By LorettaRodgers

When Adolphus and Regina Adams bought their home in the 100 block of Wilson St. in 1996, the house attached was abandoned and in disrepair. The property remained vacant until 2009, when it was purchased by the Norristown-based Gallo Brothers, Inc., a company that has bought many properties in Chester for the purpose of rehabilitation and resale.

It has been since then, according to Regina, that their “living nightmare” began.

Regina said the City of Chester issued a building permit to Gallo on Jan. 13, 2009 for removal of trash and debris from the Wilson St. property.

“It took them a while to remove the trash, but then (Gallo employees) decided to demolish the rear of the house, said Regina. “After taking down the structure, there was an opening about ¼ inch wide in the corner of the wall behind (their) toilet.”

According to the couple, this was the first of many signs of damage to their home as a result of construction work performed by Gallo employees on the connecting property.

Their complaints include a two-inch opening in their hallway floor at the top of the staircase; the hallway ceiling dropped ½ inch; the staircase wall buckled; stress cracks over the second floor bathroom window and kitchen window; shifting of their roof, damage to their chimney, deterioration of their basement wall due to flooding from the next door property; a large stress crack across their rear bedroom ceiling; two large stress cracks in the bathroom ceiling; a 36-inch crack in the front bedroom; and damage to their garage when a Gallo crane hit the garage in two locations.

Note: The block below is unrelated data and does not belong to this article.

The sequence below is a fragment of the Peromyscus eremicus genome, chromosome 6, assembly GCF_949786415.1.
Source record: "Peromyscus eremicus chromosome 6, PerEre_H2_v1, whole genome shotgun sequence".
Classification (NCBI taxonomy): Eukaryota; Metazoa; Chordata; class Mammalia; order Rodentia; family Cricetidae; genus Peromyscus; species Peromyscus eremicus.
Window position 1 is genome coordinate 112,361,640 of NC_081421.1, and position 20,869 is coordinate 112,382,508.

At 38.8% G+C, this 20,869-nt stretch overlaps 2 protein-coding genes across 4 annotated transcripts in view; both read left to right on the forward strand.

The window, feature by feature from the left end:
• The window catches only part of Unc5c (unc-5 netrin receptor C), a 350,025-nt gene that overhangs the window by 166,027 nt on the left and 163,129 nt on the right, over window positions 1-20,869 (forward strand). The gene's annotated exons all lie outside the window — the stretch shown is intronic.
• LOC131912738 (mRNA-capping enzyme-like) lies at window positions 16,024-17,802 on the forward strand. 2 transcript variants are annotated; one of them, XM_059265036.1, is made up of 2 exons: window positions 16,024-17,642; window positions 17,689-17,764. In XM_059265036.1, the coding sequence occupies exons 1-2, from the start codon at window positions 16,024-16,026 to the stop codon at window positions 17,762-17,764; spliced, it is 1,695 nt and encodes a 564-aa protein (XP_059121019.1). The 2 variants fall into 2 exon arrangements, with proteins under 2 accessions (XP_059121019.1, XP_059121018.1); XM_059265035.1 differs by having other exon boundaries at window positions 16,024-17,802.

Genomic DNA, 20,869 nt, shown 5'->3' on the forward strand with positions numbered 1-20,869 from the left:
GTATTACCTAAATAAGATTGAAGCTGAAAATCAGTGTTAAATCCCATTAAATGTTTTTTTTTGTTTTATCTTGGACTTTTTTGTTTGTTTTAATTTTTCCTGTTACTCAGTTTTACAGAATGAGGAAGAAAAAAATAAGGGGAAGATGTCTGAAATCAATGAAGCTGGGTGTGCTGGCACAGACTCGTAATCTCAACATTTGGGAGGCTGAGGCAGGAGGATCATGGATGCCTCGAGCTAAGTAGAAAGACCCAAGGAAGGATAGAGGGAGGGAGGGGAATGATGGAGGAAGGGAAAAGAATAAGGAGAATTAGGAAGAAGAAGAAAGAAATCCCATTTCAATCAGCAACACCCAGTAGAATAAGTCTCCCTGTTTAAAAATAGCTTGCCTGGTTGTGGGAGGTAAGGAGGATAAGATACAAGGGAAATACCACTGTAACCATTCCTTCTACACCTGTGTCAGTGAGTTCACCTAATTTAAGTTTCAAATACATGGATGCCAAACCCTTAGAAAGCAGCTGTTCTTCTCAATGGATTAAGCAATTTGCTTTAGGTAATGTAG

Regina called Alfonzo Gallo, “a difficult person” and because of that, she said, she and her husband hired the Havertown-based engineering consulting firm of Lawrence Arata and Associates.

A letter dated July 1, 2012 from Lawrence Arata, Jr. to Gallo systematically lists the results of an inspection of the Adams home and deemed at least one point of damage to the front of the home, an emergency. In the letter, Arata, in bold letters, asks why the repair was not recognized as an emergency situation. Other “urgent situations” are outlined relating to the excavation of the next door property and how that affected the Adams house.

“I repeat, this is an urgent situation as a next rain could see the Adams’ foundation sliding into the hole,” wrote Arata.

When reached for comment, Gallo said…

For more of this article, please see the current edition of the SPIRIT.

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